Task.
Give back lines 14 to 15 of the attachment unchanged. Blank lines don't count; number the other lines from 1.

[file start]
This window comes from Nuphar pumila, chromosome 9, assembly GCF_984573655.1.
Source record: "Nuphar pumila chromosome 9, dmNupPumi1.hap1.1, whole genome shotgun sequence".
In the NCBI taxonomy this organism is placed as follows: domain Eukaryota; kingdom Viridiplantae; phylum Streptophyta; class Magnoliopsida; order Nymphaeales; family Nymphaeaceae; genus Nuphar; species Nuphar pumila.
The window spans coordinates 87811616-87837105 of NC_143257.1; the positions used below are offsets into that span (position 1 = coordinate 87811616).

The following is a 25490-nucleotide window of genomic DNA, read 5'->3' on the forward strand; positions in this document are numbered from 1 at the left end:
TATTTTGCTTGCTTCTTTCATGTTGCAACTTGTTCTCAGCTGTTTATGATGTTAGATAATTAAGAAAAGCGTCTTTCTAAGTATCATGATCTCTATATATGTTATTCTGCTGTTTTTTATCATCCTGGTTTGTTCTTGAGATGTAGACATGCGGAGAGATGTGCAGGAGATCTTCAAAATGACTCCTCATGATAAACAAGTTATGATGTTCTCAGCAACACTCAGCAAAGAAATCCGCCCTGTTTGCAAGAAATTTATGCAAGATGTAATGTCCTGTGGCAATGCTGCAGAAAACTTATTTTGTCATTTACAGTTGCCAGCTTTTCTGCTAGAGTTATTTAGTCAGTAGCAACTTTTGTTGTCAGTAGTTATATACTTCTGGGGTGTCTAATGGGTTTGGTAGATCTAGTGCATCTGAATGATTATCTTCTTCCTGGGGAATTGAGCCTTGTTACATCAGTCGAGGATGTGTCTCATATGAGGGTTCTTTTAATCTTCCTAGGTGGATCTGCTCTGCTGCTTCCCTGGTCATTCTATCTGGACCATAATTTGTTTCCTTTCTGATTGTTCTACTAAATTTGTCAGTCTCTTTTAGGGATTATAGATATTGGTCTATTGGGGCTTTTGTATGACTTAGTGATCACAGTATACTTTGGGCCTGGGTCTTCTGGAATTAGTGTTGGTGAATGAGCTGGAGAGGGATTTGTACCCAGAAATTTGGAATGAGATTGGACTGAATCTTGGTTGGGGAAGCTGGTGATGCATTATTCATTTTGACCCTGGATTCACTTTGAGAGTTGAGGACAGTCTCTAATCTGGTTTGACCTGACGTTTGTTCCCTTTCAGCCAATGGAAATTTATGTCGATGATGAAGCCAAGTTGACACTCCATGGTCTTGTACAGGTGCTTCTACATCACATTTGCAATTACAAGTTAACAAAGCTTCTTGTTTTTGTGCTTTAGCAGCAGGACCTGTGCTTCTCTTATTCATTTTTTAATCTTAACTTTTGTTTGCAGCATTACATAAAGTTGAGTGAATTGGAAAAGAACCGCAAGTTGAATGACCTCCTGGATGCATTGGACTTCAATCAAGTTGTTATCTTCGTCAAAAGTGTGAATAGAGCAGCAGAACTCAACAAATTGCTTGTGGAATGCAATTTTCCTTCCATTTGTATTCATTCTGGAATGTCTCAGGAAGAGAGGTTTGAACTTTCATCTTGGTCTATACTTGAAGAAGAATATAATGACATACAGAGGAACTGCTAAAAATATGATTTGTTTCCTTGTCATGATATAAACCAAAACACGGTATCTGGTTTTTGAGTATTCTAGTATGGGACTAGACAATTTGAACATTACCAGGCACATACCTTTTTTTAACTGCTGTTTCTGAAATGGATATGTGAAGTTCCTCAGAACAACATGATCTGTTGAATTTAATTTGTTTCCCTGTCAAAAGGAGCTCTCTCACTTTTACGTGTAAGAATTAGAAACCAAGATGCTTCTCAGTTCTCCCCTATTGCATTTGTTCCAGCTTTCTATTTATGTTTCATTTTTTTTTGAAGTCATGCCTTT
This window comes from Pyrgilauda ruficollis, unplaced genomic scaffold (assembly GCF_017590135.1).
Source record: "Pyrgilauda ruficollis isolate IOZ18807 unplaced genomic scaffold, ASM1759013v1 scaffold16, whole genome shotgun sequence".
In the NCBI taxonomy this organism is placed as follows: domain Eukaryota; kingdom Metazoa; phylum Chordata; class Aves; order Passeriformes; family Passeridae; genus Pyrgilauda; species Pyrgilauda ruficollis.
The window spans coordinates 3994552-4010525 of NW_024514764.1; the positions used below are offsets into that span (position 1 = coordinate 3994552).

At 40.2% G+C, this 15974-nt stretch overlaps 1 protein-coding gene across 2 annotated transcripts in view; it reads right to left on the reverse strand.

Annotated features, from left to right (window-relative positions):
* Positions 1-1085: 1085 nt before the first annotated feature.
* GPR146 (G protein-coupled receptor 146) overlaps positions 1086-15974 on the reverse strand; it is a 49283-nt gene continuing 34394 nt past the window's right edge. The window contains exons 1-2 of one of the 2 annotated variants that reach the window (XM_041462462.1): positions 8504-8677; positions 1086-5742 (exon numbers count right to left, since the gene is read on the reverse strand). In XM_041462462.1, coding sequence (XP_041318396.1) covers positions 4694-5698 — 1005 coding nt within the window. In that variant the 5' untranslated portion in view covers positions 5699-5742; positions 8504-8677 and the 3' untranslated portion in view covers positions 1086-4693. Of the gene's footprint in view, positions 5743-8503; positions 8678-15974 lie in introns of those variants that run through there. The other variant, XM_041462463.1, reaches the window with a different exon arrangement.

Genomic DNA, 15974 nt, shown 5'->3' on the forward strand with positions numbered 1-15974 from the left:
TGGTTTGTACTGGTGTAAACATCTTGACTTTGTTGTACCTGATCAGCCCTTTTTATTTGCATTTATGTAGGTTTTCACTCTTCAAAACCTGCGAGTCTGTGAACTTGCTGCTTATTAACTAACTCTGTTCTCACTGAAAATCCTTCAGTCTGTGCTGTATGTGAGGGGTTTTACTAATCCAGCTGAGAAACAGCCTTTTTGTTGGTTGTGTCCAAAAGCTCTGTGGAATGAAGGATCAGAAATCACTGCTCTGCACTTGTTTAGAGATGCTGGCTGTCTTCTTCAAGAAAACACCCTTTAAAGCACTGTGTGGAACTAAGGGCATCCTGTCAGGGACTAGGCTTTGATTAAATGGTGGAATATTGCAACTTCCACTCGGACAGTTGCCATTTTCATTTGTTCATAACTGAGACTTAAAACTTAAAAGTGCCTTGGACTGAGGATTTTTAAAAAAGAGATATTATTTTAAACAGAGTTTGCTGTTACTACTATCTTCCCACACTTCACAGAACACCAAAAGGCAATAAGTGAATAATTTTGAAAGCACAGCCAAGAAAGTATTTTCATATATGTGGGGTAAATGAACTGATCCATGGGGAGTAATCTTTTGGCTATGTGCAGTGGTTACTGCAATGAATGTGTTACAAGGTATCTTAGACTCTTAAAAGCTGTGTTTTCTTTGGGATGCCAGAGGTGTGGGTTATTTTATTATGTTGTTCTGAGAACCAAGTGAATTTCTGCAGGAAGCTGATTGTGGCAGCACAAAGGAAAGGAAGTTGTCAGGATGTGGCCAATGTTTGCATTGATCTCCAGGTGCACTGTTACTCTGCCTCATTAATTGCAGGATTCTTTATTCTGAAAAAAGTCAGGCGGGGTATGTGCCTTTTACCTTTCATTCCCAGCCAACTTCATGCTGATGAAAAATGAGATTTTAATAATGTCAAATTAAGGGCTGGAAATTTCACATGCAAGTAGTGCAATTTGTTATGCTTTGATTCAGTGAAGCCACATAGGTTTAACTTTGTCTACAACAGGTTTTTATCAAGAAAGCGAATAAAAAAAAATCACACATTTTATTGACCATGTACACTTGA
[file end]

* GPR146 (G protein-coupled receptor 146) overlaps positions 1086-15974 on the reverse strand; it is a 49283-nt gene continuing 34394 nt past the window's right edge. The window contains exons 1-2 of one of the 2 annotated variants that reach the window (XM_041462462.1): positions 8504-8677; positions 1086-5742 (exon numbers count right to left, since the gene is read on the reverse strand). In XM_041462462.1, coding sequence (XP_041318396.1) covers positions 4694-5698 — 1005 coding nt within the window. In that variant the 5' untranslated portion in view covers positions 5699-5742; positions 8504-8677 and the 3' untranslated portion in view covers positions 1086-4693. Of the gene's footprint in view, positions 5743-8503; positions 8678-15974 lie in introns of those variants that run through there. The other variant, XM_041462463.1, reaches the window with a different exon arrangement.

Genomic DNA, 15974 nt, shown 5'->3' on the forward strand with positions numbered 1-15974 from the left: